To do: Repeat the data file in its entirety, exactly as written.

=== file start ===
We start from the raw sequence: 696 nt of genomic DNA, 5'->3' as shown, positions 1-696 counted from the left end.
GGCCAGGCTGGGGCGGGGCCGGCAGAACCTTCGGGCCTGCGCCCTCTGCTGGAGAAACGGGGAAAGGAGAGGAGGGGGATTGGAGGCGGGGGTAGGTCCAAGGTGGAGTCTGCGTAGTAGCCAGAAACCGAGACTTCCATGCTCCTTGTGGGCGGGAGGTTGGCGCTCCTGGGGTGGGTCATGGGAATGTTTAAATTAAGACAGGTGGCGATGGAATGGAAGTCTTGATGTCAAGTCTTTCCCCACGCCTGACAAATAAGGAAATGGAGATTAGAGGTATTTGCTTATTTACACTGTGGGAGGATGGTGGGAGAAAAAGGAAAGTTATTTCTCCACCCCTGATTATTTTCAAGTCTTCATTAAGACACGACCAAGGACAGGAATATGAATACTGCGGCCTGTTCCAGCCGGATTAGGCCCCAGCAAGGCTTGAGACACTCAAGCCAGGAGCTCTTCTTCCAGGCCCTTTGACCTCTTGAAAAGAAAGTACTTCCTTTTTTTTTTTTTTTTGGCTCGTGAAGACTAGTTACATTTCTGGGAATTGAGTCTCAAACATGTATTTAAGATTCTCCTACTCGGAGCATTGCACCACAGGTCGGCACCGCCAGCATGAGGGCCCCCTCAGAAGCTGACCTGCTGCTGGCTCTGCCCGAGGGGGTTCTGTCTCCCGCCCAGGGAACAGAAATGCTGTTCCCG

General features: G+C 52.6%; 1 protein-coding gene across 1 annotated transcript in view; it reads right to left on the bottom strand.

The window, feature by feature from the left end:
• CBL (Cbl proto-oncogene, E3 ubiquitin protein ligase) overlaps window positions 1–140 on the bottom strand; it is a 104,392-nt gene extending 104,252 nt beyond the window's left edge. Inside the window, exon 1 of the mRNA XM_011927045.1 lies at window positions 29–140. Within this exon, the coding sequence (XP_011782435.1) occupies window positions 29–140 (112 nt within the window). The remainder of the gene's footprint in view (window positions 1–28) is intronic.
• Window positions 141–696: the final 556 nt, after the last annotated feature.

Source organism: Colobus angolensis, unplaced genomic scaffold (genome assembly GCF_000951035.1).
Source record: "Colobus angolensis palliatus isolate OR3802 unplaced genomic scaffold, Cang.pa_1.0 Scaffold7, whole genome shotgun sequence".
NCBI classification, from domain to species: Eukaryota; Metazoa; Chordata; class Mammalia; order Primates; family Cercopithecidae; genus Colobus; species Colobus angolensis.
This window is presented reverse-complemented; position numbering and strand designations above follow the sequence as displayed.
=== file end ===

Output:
We start from the raw sequence: 696 nt of genomic DNA, 5'->3' as shown, positions 1-696 counted from the left end.
GGCCAGGCTGGGGCGGGGCCGGCAGAACCTTCGGGCCTGCGCCCTCTGCTGGAGAAACGGGGAAAGGAGAGGAGGGGGATTGGAGGCGGGGGTAGGTCCAAGGTGGAGTCTGCGTAGTAGCCAGAAACCGAGACTTCCATGCTCCTTGTGGGCGGGAGGTTGGCGCTCCTGGGGTGGGTCATGGGAATGTTTAAATTAAGACAGGTGGCGATGGAATGGAAGTCTTGATGTCAAGTCTTTCCCCACGCCTGACAAATAAGGAAATGGAGATTAGAGGTATTTGCTTATTTACACTGTGGGAGGATGGTGGGAGAAAAAGGAAAGTTATTTCTCCACCCCTGATTATTTTCAAGTCTTCATTAAGACACGACCAAGGACAGGAATATGAATACTGCGGCCTGTTCCAGCCGGATTAGGCCCCAGCAAGGCTTGAGACACTCAAGCCAGGAGCTCTTCTTCCAGGCCCTTTGACCTCTTGAAAAGAAAGTACTTCCTTTTTTTTTTTTTTTTGGCTCGTGAAGACTAGTTACATTTCTGGGAATTGAGTCTCAAACATGTATTTAAGATTCTCCTACTCGGAGCATTGCACCACAGGTCGGCACCGCCAGCATGAGGGCCCCCTCAGAAGCTGACCTGCTGCTGGCTCTGCCCGAGGGGGTTCTGTCTCCCGCCCAGGGAACAGAAATGCTGTTCCCG

General features: G+C 52.6%; 1 protein-coding gene across 1 annotated transcript in view; it reads right to left on the bottom strand.

The window, feature by feature from the left end:
• CBL (Cbl proto-oncogene, E3 ubiquitin protein ligase) overlaps window positions 1–140 on the bottom strand; it is a 104,392-nt gene extending 104,252 nt beyond the window's left edge. Inside the window, exon 1 of the mRNA XM_011927045.1 lies at window positions 29–140. Within this exon, the coding sequence (XP_011782435.1) occupies window positions 29–140 (112 nt within the window). The remainder of the gene's footprint in view (window positions 1–28) is intronic.
• Window positions 141–696: the final 556 nt, after the last annotated feature.

Source organism: Colobus angolensis, unplaced genomic scaffold (genome assembly GCF_000951035.1).
Source record: "Colobus angolensis palliatus isolate OR3802 unplaced genomic scaffold, Cang.pa_1.0 Scaffold7, whole genome shotgun sequence".
NCBI classification, from domain to species: Eukaryota; Metazoa; Chordata; class Mammalia; order Primates; family Cercopithecidae; genus Colobus; species Colobus angolensis.
This window is presented reverse-complemented; position numbering and strand designations above follow the sequence as displayed.